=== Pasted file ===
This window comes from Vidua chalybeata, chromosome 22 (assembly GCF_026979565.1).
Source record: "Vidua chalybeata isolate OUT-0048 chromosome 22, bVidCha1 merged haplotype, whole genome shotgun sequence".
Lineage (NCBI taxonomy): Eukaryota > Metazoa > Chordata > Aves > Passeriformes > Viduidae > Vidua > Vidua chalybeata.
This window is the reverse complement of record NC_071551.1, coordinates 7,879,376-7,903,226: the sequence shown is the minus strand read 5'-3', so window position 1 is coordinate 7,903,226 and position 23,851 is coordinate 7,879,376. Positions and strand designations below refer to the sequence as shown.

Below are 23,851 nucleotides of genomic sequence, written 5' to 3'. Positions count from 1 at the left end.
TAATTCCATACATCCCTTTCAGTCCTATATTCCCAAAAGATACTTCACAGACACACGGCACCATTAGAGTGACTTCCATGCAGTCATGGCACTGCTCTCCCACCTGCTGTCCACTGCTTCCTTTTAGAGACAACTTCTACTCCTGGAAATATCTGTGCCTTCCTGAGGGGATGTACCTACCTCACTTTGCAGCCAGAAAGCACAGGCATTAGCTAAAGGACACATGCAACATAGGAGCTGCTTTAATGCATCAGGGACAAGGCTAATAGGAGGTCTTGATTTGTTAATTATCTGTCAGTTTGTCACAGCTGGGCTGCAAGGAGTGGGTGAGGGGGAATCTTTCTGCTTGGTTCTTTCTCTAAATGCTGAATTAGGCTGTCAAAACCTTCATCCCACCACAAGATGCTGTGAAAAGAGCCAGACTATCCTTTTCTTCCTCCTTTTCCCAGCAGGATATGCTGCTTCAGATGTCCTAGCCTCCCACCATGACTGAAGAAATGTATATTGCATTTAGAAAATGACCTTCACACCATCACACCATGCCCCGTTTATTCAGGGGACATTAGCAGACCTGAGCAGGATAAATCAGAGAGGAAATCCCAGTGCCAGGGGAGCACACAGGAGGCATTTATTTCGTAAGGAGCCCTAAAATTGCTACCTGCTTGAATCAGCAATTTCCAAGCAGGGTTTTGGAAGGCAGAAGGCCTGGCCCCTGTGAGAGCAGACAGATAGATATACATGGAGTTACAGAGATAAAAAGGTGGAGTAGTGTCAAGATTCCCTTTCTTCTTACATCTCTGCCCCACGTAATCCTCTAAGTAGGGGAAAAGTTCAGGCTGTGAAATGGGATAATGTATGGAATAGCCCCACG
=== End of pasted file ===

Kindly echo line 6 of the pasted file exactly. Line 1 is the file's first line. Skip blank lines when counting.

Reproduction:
TAATTCCATACATCCCTTTCAGTCCTATATTCCCAAAAGATACTTCACAGACACACGGCACCATTAGAGTGACTTCCATGCAGTCATGGCACTGCTCTCCCACCTGCTGTCCACTGCTTCCTTTTAGAGACAACTTCTACTCCTGGAAATATCTGTGCCTTCCTGAGGGGATGTACCTACCTCACTTTGCAGCCAGAAAGCACAGGCATTAGCTAAAGGACACATGCAACATAGGAGCTGCTTTAATGCATCAGGGACAAGGCTAATAGGAGGTCTTGATTTGTTAATTATCTGTCAGTTTGTCACAGCTGGGCTGCAAGGAGTGGGTGAGGGGGAATCTTTCTGCTTGGTTCTTTCTCTAAATGCTGAATTAGGCTGTCAAAACCTTCATCCCACCACAAGATGCTGTGAAAAGAGCCAGACTATCCTTTTCTTCCTCCTTTTCCCAGCAGGATATGCTGCTTCAGATGTCCTAGCCTCCCACCATGACTGAAGAAATGTATATTGCATTTAGAAAATGACCTTCACACCATCACACCATGCCCCGTTTATTCAGGGGACATTAGCAGACCTGAGCAGGATAAATCAGAGAGGAAATCCCAGTGCCAGGGGAGCACACAGGAGGCATTTATTTCGTAAGGAGCCCTAAAATTGCTACCTGCTTGAATCAGCAATTTCCAAGCAGGGTTTTGGAAGGCAGAAGGCCTGGCCCCTGTGAGAGCAGACAGATAGATATACATGGAGTTACAGAGATAAAAAGGTGGAGTAGTGTCAAGATTCCCTTTCTTCTTACATCTCTGCCCCACGTAATCCTCTAAGTAGGGGAAAAGTTCAGGCTGTGAAATGGGATAATGTATGGAATAGCCCCACG